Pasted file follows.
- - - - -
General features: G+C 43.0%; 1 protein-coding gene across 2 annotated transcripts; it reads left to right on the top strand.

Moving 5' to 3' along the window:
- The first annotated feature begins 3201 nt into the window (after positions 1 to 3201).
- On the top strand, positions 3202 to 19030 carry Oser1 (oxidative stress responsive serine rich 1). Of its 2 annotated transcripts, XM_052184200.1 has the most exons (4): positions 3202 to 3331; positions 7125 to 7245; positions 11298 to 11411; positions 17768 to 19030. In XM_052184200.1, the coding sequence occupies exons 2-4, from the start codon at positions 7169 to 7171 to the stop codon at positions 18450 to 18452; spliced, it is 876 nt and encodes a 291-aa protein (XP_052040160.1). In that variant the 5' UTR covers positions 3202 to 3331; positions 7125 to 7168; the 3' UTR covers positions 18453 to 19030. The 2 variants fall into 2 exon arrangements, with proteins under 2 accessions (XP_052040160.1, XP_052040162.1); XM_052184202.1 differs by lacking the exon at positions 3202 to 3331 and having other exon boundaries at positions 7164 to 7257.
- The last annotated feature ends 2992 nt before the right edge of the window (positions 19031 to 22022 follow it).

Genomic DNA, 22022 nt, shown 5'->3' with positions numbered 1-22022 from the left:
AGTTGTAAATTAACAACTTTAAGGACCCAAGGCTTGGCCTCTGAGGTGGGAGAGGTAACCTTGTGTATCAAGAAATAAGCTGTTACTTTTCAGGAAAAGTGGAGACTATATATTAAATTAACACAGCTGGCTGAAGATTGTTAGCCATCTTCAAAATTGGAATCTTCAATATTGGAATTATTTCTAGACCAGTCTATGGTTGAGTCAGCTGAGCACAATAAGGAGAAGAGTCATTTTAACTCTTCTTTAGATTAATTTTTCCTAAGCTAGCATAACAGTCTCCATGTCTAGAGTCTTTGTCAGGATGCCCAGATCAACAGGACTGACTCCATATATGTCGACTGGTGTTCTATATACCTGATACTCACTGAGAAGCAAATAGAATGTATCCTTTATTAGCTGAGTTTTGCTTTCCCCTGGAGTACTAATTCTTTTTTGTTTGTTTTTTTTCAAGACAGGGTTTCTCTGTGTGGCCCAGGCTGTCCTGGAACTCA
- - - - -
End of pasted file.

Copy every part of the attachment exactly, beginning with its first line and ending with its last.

General features: G+C 43.0%; 1 protein-coding gene across 2 annotated transcripts; it reads left to right on the top strand.

Moving 5' to 3' along the window:
- The first annotated feature begins 3201 nt into the window (after positions 1 to 3201).
- On the top strand, positions 3202 to 19030 carry Oser1 (oxidative stress responsive serine rich 1). Of its 2 annotated transcripts, XM_052184200.1 has the most exons (4): positions 3202 to 3331; positions 7125 to 7245; positions 11298 to 11411; positions 17768 to 19030. In XM_052184200.1, the coding sequence occupies exons 2-4, from the start codon at positions 7169 to 7171 to the stop codon at positions 18450 to 18452; spliced, it is 876 nt and encodes a 291-aa protein (XP_052040160.1). In that variant the 5' UTR covers positions 3202 to 3331; positions 7125 to 7168; the 3' UTR covers positions 18453 to 19030. The 2 variants fall into 2 exon arrangements, with proteins under 2 accessions (XP_052040160.1, XP_052040162.1); XM_052184202.1 differs by lacking the exon at positions 3202 to 3331 and having other exon boundaries at positions 7164 to 7257.
- The last annotated feature ends 2992 nt before the right edge of the window (positions 19031 to 22022 follow it).

Genomic DNA, 22022 nt, shown 5'->3' with positions numbered 1-22022 from the left:
AGTTGTAAATTAACAACTTTAAGGACCCAAGGCTTGGCCTCTGAGGTGGGAGAGGTAACCTTGTGTATCAAGAAATAAGCTGTTACTTTTCAGGAAAAGTGGAGACTATATATTAAATTAACACAGCTGGCTGAAGATTGTTAGCCATCTTCAAAATTGGAATCTTCAATATTGGAATTATTTCTAGACCAGTCTATGGTTGAGTCAGCTGAGCACAATAAGGAGAAGAGTCATTTTAACTCTTCTTTAGATTAATTTTTCCTAAGCTAGCATAACAGTCTCCATGTCTAGAGTCTTTGTCAGGATGCCCAGATCAACAGGACTGACTCCATATATGTCGACTGGTGTTCTATATACCTGATACTCACTGAGAAGCAAATAGAATGTATCCTTTATTAGCTGAGTTTTGCTTTCCCCTGGAGTACTAATTCTTTTTTGTTTGTTTTTTTTCAAGACAGGGTTTCTCTGTGTGGCCCAGGCTGTCCTGGAACTCA